Interview with Dorothea Rust

by Dimitrina Sevova, Corner College Zürich

publiziert in LUPE — Rubrik der Internetplattform von PANCH Performance Art Network CH www.panch.li

 

Interview with Dorothea Rust by Dimitrina Sevova, 15 February 2016 at Corner College, for the launch of Internet platform www.panch.li and LUPE Zürich

Additional language editing and proofreading: Alan Roth
 
DS: Can you tell me about your own practices, and how they relate to the so-called performance scene, and the idea of a performance?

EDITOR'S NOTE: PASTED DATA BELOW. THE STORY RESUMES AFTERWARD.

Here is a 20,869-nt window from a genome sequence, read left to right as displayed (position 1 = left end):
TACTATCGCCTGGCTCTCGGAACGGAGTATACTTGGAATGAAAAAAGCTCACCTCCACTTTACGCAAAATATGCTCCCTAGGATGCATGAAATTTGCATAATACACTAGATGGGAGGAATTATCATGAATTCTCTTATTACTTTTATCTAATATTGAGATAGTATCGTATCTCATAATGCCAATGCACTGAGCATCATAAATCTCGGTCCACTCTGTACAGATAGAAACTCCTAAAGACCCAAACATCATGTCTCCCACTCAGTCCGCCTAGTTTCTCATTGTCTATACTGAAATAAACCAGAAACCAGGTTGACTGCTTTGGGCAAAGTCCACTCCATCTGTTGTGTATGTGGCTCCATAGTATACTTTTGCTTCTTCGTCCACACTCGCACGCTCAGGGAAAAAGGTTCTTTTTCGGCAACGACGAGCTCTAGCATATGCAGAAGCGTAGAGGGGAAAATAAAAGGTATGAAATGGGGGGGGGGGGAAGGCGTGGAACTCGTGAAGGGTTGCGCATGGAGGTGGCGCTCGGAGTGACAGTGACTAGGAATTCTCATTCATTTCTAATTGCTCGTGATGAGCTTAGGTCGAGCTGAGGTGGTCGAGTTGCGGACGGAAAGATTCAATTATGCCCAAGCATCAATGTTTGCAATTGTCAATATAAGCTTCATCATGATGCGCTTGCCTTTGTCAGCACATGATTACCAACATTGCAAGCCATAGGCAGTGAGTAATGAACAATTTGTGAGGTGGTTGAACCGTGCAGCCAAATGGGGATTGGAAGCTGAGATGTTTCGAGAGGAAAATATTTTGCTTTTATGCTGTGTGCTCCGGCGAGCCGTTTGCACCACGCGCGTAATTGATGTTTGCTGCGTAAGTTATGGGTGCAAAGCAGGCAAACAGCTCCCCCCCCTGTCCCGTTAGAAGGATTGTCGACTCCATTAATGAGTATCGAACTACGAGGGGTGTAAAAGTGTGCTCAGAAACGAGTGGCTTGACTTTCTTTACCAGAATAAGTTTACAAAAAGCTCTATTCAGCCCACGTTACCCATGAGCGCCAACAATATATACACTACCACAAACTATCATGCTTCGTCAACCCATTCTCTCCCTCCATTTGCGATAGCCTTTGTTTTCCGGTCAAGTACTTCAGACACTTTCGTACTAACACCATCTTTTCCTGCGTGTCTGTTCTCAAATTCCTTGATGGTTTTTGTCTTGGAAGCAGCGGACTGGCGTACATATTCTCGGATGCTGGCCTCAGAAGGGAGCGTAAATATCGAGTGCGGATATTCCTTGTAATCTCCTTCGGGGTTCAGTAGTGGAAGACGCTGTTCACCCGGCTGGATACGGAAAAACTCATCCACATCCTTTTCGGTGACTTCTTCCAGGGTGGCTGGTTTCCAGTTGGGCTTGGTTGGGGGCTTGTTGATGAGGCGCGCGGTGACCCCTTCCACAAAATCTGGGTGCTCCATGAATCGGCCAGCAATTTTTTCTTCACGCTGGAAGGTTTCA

DR: My background is in dance. First, it was rhythmic gymnastics influenced by German expressive dance. All these movements that happened before WWII in Germany, also connected to Dada and Laban and all that. I was very influenced by the Laban method. Later, when I went to New York, I got in touch with post-modern dance. And sure enough, there, dance and performance and all that was not so separated. There were lots of things happening in lofts, dancers were performing in lofts, and you didn’t know whether this is now dance, or performance art, or whatever. The audience was mixed. Still, I think it was influenced by what happened in the Judson Dance Theater, or Judson Group, 1 in the 1960s, and when I was in New York I was very intrigued by all these ideas. I saw that they also relate back to Black Mountain College, 2 Bauhaus, 3 Josef und Anni Albers, 4 and Xanti Schawinsky, 5 all these refugees from Europe who went to the States and got together with the artists there. For me this is what happened in post-modern dance in New York when I was there in the 1980s. Maybe a kind of post-modernism was already unfolding, but you could still feel the direct vibes of the 1960s and 1970s. I could always relate it to Europe, to what had happened here. This is just the surface where my dance practice comes from. Then, in the 1980s, dance was very provocative in some ways in the arts. Nowadays I think it’s not really the same any longer, but let’s come back to this later, because I think this term of performance also tends to blur everything.
 
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